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My impressions of the EBAM event

I just returned from London, where I attended a two-day conference on EBAM (more specifically, SWIFT EBAM). While it was a relatively targeted audience (approximately 60 people were in attendance), its primary focus was on-boarding, bank account management, identity management and customer service. There were mostly top banks on hand, such as Citi, JPMC, Bank of America, Societe Generale, Fortis and RBS, but some leading global corporations such as P&G, Shell and GE also attended.

I must admit that coming into this event, I didn’t know what to expect. The EBAM standard is not officially live yet and generally needs more work, but the commitment that some of the banks have made by travelling to this event from U.S. and Asia made me realize it was going to be worthwhile and time well spent.

So, here is what I’ve learned: EBAM is truly a competitive advantage. It helps banks position themselves as innovators and if leveraged appropriately, it can highlight how easy it is to do business with them. All banks want to be customer-focused nowadays, and since the technology exists, it’s not that difficult to implement, nor is it too expensive, either. Most banking executives I spoke to are looking to become compliant with the standard as soon as possible and then test the waters. Part of their approach is because they would like to see how other organizations react.  They will also be watching with a keen eye to see how these organizations implement it within their own enterprises, and how this standard is evolving. There are a few banks still sitting on the fence waiting for their corporate clients to push them, but this group seems to be getting smaller.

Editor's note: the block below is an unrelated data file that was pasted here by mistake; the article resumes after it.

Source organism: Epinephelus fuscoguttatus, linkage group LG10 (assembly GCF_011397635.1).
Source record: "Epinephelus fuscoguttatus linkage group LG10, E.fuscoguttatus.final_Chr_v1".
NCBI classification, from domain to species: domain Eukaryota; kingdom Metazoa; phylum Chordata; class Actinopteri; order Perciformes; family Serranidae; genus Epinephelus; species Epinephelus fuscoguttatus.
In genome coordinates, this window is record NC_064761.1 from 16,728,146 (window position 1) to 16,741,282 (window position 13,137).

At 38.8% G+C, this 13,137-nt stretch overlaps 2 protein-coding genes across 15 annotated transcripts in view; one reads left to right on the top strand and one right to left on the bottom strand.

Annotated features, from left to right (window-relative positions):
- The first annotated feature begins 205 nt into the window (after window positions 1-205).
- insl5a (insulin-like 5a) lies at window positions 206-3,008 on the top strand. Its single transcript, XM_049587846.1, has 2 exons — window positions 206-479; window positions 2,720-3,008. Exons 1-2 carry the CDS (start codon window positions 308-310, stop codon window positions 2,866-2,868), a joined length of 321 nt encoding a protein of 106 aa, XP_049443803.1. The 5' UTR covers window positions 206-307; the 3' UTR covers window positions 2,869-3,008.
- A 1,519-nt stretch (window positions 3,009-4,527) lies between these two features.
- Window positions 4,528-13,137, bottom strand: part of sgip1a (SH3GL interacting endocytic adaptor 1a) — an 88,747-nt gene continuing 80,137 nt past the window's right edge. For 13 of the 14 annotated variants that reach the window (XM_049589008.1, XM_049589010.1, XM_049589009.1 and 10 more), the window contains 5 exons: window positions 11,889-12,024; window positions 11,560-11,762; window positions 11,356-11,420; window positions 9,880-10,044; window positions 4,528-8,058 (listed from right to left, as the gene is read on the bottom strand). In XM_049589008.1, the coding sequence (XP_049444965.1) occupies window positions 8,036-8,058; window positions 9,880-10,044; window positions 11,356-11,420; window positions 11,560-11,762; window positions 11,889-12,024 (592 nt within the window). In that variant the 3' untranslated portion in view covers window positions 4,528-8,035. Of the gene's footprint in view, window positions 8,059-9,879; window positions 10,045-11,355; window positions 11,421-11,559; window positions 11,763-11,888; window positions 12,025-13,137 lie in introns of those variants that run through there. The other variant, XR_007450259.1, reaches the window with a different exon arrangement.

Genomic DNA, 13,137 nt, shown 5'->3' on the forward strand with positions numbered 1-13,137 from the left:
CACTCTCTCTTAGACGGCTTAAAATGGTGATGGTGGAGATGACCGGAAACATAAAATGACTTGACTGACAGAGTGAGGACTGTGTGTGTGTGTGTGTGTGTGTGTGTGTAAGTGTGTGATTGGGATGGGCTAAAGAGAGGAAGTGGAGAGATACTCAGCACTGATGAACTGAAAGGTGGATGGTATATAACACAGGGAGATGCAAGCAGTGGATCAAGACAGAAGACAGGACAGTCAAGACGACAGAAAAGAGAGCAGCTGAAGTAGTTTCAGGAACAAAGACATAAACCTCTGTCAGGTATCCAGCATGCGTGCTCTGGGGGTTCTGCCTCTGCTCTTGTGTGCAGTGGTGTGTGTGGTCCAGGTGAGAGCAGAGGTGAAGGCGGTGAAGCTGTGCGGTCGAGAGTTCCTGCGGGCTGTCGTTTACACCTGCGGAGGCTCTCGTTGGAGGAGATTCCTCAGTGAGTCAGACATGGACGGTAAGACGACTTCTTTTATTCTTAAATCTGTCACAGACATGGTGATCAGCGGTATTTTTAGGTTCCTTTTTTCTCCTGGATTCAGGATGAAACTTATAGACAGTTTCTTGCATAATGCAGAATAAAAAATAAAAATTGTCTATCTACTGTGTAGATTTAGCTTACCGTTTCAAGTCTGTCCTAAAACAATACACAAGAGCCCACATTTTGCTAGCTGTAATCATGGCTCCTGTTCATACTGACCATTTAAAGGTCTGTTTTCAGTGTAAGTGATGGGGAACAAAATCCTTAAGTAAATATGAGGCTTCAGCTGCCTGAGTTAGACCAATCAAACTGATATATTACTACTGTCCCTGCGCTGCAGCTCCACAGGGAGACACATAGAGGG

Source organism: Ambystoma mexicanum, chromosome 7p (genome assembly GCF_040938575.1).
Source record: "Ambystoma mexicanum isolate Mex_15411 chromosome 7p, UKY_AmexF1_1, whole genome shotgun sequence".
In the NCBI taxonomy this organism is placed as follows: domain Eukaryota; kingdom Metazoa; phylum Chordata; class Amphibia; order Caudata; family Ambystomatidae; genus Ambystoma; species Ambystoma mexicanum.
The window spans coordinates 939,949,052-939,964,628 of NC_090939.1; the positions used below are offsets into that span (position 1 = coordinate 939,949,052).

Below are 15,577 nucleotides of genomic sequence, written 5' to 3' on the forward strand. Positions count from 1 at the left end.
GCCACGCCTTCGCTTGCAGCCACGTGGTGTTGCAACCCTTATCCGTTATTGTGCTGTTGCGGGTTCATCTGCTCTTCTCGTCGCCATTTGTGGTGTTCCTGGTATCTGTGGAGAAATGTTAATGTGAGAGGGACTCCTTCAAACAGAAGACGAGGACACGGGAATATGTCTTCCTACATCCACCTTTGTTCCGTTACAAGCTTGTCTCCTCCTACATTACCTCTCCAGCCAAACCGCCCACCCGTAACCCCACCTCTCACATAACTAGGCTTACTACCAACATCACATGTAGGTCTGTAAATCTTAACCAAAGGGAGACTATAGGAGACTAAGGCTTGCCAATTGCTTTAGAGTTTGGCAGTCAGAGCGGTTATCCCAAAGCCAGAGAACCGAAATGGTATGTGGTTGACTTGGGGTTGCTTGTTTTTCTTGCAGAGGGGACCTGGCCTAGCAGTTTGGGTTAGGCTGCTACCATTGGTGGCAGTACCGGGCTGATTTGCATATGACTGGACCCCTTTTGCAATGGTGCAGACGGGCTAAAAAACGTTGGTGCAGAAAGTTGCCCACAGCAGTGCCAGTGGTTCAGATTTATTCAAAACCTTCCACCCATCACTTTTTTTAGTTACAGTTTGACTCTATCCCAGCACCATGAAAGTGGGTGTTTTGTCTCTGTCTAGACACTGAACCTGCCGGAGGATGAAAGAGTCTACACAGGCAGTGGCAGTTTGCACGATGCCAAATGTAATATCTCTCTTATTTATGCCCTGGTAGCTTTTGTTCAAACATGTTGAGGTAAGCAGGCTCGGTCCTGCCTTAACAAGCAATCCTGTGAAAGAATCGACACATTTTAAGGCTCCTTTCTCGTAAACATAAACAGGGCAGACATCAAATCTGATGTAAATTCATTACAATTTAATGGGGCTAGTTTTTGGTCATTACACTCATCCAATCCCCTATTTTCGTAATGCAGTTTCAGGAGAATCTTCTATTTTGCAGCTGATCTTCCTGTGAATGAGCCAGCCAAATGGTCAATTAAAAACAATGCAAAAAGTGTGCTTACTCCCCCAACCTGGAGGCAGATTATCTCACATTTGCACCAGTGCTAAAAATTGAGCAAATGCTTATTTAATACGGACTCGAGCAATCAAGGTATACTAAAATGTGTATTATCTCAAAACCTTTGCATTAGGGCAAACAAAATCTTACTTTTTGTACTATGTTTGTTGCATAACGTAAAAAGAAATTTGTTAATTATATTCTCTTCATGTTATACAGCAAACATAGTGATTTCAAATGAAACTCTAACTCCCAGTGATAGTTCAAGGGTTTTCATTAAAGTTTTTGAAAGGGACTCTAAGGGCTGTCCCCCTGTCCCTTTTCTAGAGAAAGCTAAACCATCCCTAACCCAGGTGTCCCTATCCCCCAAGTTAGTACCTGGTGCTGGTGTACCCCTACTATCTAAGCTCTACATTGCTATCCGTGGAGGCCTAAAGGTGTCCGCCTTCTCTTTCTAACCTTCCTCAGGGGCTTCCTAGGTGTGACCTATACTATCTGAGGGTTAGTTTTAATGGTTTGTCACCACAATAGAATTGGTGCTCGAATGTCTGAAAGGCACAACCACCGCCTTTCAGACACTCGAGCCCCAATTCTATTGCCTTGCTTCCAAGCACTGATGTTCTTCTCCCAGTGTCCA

I spoke to some executives who told me they know the processes behind on-boarding and bank account management are all broken. But fixing them will take them too long, they say, so they want to jump on the EBAM bandwagon first and see how it goes. Others have taken the challenge and started automating some of these processes with a piecemeal approach that leverages their existing IT infrastructure and uses flexible technology.

Personally I think both approaches make sense. These days you need to start small, test the waters and then plan your own growth strategy. In my presentation I talked about how some of our clients have achieved success around EBAM, on-boarding and customer service/experience in three to six months. In fact, some of them have used our advanced BPM technology to do exactly what Chris Skinner was saying is very hard to do . I received a lot of interesting feedback and many questions that proved the conference was well worth my time. In fact, I hope to be back soon.


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